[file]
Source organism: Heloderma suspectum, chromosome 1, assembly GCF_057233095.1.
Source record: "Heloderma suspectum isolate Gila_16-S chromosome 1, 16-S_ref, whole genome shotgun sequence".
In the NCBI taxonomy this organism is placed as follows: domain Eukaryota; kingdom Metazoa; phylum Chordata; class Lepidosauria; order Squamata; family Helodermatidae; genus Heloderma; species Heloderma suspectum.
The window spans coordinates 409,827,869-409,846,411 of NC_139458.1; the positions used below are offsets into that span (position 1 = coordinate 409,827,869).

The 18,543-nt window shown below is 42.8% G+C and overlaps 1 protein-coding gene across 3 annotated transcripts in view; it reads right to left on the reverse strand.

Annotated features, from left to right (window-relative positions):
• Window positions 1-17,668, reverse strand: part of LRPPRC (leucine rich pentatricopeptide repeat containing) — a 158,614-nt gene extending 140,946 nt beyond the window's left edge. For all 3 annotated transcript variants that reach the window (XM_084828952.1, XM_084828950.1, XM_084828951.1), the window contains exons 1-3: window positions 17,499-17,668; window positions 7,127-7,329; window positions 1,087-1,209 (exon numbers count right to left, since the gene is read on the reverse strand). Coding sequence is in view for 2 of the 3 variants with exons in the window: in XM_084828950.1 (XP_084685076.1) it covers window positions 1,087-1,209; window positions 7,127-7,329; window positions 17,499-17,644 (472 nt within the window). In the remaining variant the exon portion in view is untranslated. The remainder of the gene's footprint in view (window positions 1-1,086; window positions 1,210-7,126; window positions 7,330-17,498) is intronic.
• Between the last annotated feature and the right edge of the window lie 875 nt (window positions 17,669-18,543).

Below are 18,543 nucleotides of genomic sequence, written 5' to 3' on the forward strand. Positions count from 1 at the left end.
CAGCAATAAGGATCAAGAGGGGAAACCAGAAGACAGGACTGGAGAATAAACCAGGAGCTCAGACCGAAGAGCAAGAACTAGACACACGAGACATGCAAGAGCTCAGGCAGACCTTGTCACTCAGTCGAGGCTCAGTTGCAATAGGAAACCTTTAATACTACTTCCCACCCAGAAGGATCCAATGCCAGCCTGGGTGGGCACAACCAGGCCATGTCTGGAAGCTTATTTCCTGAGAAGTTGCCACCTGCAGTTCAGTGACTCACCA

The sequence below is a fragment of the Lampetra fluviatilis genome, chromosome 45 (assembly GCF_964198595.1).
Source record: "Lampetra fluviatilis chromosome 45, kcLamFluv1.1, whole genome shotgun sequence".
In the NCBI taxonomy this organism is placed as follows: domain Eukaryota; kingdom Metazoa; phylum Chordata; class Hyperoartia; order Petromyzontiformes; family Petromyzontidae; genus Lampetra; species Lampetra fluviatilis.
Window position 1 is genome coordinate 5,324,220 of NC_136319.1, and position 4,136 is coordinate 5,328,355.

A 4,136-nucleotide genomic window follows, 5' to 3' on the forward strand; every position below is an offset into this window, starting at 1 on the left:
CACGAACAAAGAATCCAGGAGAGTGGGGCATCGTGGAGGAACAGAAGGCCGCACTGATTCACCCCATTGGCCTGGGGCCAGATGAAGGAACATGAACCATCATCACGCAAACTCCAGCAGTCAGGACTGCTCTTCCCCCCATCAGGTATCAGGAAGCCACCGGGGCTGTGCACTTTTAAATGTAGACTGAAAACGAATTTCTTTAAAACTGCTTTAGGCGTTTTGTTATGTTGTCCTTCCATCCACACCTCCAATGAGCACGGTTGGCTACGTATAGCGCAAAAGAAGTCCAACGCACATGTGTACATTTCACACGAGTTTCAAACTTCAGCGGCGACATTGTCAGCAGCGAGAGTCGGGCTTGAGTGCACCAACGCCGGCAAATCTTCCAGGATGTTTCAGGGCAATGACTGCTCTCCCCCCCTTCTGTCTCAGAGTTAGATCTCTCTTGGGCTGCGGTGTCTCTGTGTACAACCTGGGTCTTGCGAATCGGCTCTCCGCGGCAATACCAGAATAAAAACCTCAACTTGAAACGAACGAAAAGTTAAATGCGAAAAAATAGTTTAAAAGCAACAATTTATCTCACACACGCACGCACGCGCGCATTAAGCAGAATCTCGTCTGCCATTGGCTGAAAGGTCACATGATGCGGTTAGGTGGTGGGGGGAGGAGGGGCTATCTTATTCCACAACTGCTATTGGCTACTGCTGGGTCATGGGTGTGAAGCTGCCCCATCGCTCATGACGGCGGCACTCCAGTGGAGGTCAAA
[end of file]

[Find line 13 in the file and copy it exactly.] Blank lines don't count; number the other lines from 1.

In the NCBI taxonomy this organism is placed as follows: domain Eukaryota; kingdom Metazoa; phylum Chordata; class Hyperoartia; order Petromyzontiformes; family Petromyzontidae; genus Lampetra; species Lampetra fluviatilis.